Narrative engagement with Atonement and The Blind Assasin

Philosophy and Literature 29 (1):130-145 (2005)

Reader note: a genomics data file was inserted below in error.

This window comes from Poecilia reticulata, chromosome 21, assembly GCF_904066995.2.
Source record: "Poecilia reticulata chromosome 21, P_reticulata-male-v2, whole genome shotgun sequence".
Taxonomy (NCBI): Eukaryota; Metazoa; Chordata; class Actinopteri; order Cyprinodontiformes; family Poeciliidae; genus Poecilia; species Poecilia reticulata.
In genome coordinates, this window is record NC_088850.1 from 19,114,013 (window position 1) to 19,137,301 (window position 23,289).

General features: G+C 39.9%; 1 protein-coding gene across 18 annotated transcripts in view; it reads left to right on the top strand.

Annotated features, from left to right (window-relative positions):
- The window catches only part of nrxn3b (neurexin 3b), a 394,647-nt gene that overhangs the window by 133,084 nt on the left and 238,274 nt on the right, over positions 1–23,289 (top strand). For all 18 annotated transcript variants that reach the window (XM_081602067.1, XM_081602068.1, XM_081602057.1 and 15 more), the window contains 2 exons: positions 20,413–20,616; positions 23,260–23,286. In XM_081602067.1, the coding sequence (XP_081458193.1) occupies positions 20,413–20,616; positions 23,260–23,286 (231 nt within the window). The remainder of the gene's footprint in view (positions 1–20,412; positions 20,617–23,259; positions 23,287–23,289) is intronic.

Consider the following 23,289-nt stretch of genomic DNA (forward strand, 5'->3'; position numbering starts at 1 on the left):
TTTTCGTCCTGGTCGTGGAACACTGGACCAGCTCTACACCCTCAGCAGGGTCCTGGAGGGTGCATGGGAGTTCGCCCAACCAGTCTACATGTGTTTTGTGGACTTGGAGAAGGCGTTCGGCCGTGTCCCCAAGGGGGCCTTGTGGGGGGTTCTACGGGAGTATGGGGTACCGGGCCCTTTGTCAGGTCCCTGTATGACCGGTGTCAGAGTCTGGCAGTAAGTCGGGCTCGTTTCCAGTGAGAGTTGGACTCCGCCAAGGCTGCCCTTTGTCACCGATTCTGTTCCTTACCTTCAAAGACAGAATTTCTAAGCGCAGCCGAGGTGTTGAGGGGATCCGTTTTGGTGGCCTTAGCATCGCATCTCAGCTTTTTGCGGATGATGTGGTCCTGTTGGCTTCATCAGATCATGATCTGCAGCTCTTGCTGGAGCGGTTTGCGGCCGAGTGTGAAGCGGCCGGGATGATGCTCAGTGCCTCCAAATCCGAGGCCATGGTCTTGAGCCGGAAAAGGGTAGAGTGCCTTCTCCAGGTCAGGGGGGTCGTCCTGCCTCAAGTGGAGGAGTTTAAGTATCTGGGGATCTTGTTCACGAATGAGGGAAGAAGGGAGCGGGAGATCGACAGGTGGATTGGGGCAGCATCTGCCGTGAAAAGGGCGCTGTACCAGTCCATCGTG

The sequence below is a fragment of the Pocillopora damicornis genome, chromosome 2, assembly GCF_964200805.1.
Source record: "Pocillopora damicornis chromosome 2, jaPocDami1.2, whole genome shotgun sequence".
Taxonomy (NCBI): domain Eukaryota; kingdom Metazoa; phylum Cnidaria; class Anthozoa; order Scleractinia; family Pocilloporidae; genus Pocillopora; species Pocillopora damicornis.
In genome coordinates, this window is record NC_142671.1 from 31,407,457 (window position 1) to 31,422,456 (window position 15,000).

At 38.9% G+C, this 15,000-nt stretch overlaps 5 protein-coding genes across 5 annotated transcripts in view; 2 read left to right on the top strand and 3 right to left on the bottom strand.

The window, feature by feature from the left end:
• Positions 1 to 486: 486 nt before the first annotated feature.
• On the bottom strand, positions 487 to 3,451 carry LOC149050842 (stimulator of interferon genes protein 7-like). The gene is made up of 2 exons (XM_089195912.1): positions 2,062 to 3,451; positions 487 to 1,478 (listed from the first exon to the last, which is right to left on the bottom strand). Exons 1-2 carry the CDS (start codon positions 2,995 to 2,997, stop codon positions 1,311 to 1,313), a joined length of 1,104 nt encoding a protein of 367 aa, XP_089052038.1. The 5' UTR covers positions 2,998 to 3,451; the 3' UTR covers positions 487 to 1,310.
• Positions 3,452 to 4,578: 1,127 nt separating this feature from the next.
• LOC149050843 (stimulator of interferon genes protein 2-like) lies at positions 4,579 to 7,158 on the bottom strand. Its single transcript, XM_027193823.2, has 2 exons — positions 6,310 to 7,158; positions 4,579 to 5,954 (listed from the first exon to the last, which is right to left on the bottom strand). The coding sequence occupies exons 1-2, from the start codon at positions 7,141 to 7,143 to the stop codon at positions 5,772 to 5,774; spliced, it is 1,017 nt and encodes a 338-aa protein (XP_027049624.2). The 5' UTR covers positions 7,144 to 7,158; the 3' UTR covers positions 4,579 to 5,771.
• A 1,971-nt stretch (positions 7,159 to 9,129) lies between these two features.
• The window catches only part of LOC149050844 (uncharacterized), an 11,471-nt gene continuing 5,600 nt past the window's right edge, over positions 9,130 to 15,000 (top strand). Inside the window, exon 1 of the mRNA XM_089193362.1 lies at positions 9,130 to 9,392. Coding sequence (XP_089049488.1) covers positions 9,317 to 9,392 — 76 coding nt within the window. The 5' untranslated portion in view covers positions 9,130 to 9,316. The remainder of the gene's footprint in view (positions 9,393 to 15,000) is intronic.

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Two recent novels, Ian McEwan’s Atonement and Margaret Atwood’s The Blind Assassin, are philosophically instructive. These books are interesting, I argue, because they reveal something about understanding and appreciating narrative. They show us that audience’s participation in narrative is much more subtle and complex than philosophers generally acknowledge. An analysis of these books reveals that narrative imagining is not static or unified, but dynamic and multipolar. I argue that once the complexity of narrative engagement is better understood, some prominent philosophical problems and debates concerning narrative dissolve.
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